There are Vouchers and then there are Neo-Vouchers

What is a  Neo-Voucher?  According to Taxpayers For Public Education (TFPE) (

“A neo voucher is any scheme by which the state – indirectly – diverts funds from its coffers or uses money that the state would otherwise collect in taxes, to subsidize private schools, non-profits and/or education service providers. These educational vouchers, often called “grants” or “scholarships” have limited or no accountability to taxpayers and are often given to organizations that discriminate against children and families.” 

An example of this kind of legislation is HB21-1006 Fifth Day School Week Supplemental Educational Programs, which is scheduled to be heard in the House Education Committee on Thursday, March 18 upon Adjournment.


Following is TFPE’s analysis of this bill:


HB 21-1006 Fifth-day School Enrichment Program FundingThe bill creates the fifth-day academic enrichment and support grant program (program) to award grants to one or more eligible community-based nonprofit organizations to provide supplemental educational programs to kindergarten through high school-aged children on the fifth day of the week for children in schools that have a 4-day school week. It is currently unknown from where the funding for the grants will come. 

Challenged by drastic underfunding, half of Colorado’s 174 school districts have been moved to a 4 day school week to save money. The funding for this bill is not stipulated.  This unfunded mandate is likely to further reduce public education funding.  School districts that have already been forced to go to a 4 day school week due to lack of funding will likely see their slim budgets reduced even further.  How many funding cuts can these school districts endure?  Wouldn’t it be better to spend precious tax dollars in our public schools?  Especially those that were forced to move to a 4 day school week?  Is a three-day school week the next step in the deterioration of public school funding?  

  • Acceptance of underfunded and inequitable funding of half of Colorado’s school districts. An entire generation of Colorado’s public school students have not had the benefit of a fully funded education. Any available funds for education should go to fund public schools, not outside organizations void of the rigorous checks and balances of public education.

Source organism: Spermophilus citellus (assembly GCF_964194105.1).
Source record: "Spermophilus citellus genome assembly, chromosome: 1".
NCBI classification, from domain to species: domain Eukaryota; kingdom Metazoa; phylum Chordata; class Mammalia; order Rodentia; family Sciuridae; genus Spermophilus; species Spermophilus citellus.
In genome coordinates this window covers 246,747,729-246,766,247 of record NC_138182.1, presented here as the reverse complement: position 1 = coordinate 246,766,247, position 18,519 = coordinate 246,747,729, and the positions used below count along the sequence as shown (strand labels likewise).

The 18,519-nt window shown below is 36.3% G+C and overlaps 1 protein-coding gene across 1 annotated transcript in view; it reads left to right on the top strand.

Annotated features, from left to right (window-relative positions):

• Demographics of school districts on a 4 day schedule.  A Colorado Sun analysis of state education data found that school districts that have switched to four-day weeks typically have a higher number of impoverished students, based on the percentage of students who qualify for free or reduced lunch. The bulk of the districts on four-day weeks are in Colorado’s rural counties; places where the cost of living is lower and, most likely, so is spending per student.

  • Social justice. Further reduction of K-12 funding will be detrimental to the low income student population outlined in HB 21-1006.  Under the guise of enriching education, the bill will sacrifice the opportunity and equity of public education for programs that may or may not exist in rural communities.  And if they exist, will they offer more to the students than a wholly funded public education? The risks are too great.


For reference, from the Colorado School Finance Project, here’s a map showing Colorado School Districts on a Four Day Week


In the 2020-2021 school year there are

95 of Colorado’s 178 school districts are on a 4 day week

15 districts have 1 or some schools on a 4 day week

Colorado Charter School Institute has some schools on a 4 day week

1 BOCES on a 4 day week


In the 2017-2018 school year 

79 of Colorado’s 178 school districts were on a 4 day week

6 districts had 1 school on a 4 day week

5 districts and the Colorado Charter School Institute had some schools on a 4 day week

1 BOCES on a 4 day week


Voucher proponents, over time, have proven to be very creative in how they write voucher legislation and present it to the public.   Circumstances created by a decade of lack of funding and dealing with a Global Pandemic have created even more opportunities to promote voucher based legislation. 


Here’s a link to the House Ed Committee with members’ contact info: